4. Ganged WiresLet's hope the positive battery post on your musclecar doesn't look like a bowl of spaghetti. Combine that with a typical unsealed battery and the connections quickly become corroded and nasty. The solution is to move all those wires off the positive battery post and onto a separate terminal block. MAD offers an inexpensive one (PN CN-1) that can accommodate several 8-gauge wires to power multiple accessories. This is also a great idea for an underhood power source for cars with the battery in the trunk. This block can be used to power up an MSD, electric fans, an A/C, and solenoids for nitrous along with at least a dozen other ideas. Hide this under the fenderwell and carefully route your wires and you'll be amazed how clean your engine compartment will become.
5. Hot-Start ProblemsMany slow cranking problems can be traced to high-resistance cables. Using high-quality MAD or Painless battery cables is the obvious solution. The MAD cable is impressive 1/0 gauge multi-strand copper conductor that is also double insulated. If the starter just grinds slowly, this is a voltage-drop problem. But if you've got the typical GM problem of the starter not engaging properly in a hot-soak condition, the cause is a major voltage drop across the solenoid-engagement circuit. The fix is as simple as using a Ford-style external solenoid in a kit from either MAD or Painless. The idea is simple: Mount the solenoid away from exhaust heat, which radically reduces the voltage drop across the solenoid circuit. Both kits also supply a shunt that connects the solenoid battery cable terminal to the small trigger post. Another advantage is that if you use one of these kits with a trunk-mounted battery, the only time the battery cable downstream from the solenoid is "live" is when the starter is engaged. This is a small point, but worthy of consideration from a safety standpoint.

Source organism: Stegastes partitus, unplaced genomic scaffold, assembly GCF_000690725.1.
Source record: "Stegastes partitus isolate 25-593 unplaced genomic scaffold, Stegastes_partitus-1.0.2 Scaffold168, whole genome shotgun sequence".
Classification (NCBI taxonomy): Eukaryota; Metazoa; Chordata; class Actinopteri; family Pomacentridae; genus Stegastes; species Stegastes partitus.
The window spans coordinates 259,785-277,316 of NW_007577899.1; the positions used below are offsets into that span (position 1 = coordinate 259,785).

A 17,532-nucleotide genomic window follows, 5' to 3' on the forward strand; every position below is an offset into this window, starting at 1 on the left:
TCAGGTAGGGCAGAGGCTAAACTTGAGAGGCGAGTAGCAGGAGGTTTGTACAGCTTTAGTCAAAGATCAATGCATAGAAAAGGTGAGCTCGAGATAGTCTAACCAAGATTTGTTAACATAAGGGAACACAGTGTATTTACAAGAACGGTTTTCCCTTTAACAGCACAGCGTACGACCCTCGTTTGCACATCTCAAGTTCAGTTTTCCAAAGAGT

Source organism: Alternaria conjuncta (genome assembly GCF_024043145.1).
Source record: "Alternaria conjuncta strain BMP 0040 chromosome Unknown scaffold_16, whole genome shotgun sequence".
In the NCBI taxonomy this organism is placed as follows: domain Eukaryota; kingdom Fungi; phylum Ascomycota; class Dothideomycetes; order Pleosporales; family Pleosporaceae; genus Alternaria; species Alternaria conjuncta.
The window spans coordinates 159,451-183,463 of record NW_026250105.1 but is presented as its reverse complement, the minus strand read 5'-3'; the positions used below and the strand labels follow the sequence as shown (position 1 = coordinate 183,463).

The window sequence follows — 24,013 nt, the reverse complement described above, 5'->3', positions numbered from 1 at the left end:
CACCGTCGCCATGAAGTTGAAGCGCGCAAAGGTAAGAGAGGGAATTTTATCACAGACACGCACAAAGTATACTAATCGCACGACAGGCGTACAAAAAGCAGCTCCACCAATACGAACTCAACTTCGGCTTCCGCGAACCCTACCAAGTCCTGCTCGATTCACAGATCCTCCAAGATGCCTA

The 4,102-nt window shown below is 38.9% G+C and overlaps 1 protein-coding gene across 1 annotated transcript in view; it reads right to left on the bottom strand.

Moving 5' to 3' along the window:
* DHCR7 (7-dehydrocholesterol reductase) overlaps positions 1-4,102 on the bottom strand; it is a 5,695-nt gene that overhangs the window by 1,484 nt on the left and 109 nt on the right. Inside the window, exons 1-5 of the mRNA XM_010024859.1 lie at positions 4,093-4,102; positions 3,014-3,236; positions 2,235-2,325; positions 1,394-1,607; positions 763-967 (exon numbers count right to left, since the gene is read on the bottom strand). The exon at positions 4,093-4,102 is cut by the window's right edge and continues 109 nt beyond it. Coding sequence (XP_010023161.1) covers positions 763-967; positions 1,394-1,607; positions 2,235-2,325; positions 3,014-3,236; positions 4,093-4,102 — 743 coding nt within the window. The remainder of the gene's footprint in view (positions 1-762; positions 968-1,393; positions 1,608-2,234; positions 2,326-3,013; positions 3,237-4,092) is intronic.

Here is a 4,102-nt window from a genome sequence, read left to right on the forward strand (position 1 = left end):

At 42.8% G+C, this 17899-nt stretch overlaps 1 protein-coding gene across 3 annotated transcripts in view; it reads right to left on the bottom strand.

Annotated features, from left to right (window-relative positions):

6. Erratic Gauge PerformanceHave you ever had a set of electric gauges change readings when you turn on the headlights? This is caused by a poor ground circuit, a power circuit that cannot handle the additional load, or both. Most '60s cars provide power for the wiring harness through a tortuous path leading up to the fuse box under the dash. There are plenty of opportunities for power loss and voltage drops along the way.
The quick fix is to improve the ground path between the instrument cluster and the battery by adding those ground straps you threw away between the engine and the firewall. Then add one or two between the instrument panel and the firewall and see if the performance improves.
7. Relays RaceIf you've ever run a wire from that poor overloaded fuse box to power up an electric fuel pump, or if you've used a large wire from the battery to a switch and then to a heavy-duty electrical load like an electric fan, there's a better way to go than large clunky switches. Relays are a handy heavy-duty switching device that can be activated by a very low voltage switch. In fact, computers use relays to control high-current-draw items like electric fans and electric fuel pumps.
Here's how relays work. Let's say you're going to bolt on a 20-amp electric fan. You could run a large 8-gauge wire from the battery all the way up to a switch under the dash and back to the fan. Instead, mount a relay between the fan and the battery. This creates a shorter power path from the battery to the fan through the relay. Then you can use any light-duty switch to control the fan. Relays also work well for reducing the voltage drop on '60s GM car headlight circuit. Mount a pair of relays near the headlights and eliminate the long power path through the headlight switch. This shorter path through the relays puts much more voltage to the headlights, making them much brighter.